While usoft agreement for oem version ties it to a specific system, Consummers have some (repeat some rights that companies try to reduce) rights. Microsofts Main impitus is that a vailid copy is installed on one, and only one computer at a time. This is why they will normally reissue a activation code when you transfer the operating system to a new computer even if an OEM version, H__L it doesn't take a lightning strike to wipe out a MB.

I have to also agree with MrsB on this one. Trying to get rid of ALL the driver info in the DOT ini files is very difficult (not just the storage device) which may case stability problems down line.

editted couple of typos
September 21, 2007 5:41:45 PM

parkerkane said:
Will31,

Not to jump on you but you really don't know enough about Microsoft licensing. My company had a problem a while back and we got fined for licensing issues so we know a whole lot about licensing now.

OEM licenses cannot legally be moved to another computer. Even though Microsoft allowed you to activate your copy after you moved it doesn't make it legal according to the license agreement. OEM copies of OS's can't even be sold without a qualifying computer sold with them. I know you can get OEM copies everywhere (some sites were selling them with the purchase of a mouse or a stick of ram to get around the "must be bought with hardware" issue) but they can't be legally sold.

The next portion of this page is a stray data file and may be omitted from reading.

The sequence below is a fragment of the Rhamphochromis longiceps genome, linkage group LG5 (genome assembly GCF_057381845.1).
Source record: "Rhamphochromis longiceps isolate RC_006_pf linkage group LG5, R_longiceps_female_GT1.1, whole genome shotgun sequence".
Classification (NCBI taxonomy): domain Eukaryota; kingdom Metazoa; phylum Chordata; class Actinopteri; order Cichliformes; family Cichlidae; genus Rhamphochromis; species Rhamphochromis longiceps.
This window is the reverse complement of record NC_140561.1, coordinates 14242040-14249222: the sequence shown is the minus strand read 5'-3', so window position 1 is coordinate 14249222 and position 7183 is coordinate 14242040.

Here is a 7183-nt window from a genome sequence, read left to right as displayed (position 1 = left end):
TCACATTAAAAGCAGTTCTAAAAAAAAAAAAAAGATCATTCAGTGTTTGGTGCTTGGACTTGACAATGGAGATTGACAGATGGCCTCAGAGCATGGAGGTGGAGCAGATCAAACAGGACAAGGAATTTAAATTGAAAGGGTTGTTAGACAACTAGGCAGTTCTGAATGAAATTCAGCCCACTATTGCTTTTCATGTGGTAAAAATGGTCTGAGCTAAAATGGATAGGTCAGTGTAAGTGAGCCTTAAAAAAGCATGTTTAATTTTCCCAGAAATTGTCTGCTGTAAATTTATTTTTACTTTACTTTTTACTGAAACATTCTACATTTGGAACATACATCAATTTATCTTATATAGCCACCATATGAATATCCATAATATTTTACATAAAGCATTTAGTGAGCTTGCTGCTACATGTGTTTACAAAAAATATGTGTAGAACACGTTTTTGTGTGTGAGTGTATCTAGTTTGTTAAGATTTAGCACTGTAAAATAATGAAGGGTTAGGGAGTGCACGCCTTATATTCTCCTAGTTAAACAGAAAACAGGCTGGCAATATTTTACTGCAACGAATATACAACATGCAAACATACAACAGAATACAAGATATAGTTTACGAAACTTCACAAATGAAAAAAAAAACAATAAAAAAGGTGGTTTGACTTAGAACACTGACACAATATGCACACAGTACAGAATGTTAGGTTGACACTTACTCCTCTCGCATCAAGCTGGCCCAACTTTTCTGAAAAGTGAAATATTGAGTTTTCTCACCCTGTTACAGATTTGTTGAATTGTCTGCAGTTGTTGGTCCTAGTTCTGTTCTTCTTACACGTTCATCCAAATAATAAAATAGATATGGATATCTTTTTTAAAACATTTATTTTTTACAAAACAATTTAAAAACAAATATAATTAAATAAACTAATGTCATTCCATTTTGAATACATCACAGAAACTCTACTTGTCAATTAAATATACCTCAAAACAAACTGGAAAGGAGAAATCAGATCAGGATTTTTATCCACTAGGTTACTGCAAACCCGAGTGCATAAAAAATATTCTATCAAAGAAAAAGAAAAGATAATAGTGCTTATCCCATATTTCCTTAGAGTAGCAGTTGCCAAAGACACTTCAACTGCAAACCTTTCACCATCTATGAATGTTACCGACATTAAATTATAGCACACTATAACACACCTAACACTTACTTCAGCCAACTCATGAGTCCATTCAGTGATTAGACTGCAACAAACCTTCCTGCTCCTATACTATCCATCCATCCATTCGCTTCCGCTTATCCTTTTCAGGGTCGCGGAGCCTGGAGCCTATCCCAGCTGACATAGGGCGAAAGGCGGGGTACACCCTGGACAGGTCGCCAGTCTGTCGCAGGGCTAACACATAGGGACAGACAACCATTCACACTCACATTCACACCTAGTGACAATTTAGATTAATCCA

You need to be careful what advice you give to people.



Obviously you don't know much about OEM software, If it was illegal to sell with out any hardware don't you think that MS would have stopped TigerDirect, Newegg, or anyother Online retailer from selling them? I pruchased both of my copies without any piece of hardware, And I know a few of my friends who have done the same. You can purchase the OEM software without any hardware with the understanding that you will not receive any of the free technical support that would normally come with it if you had purchased it with a system from Dell, HP, Alienware etc., or if you purchased the retail version.

I'm no longer going to argue the point of moving the software, I already stated what the MS techs told me when I had to re-activate my copy of Vista.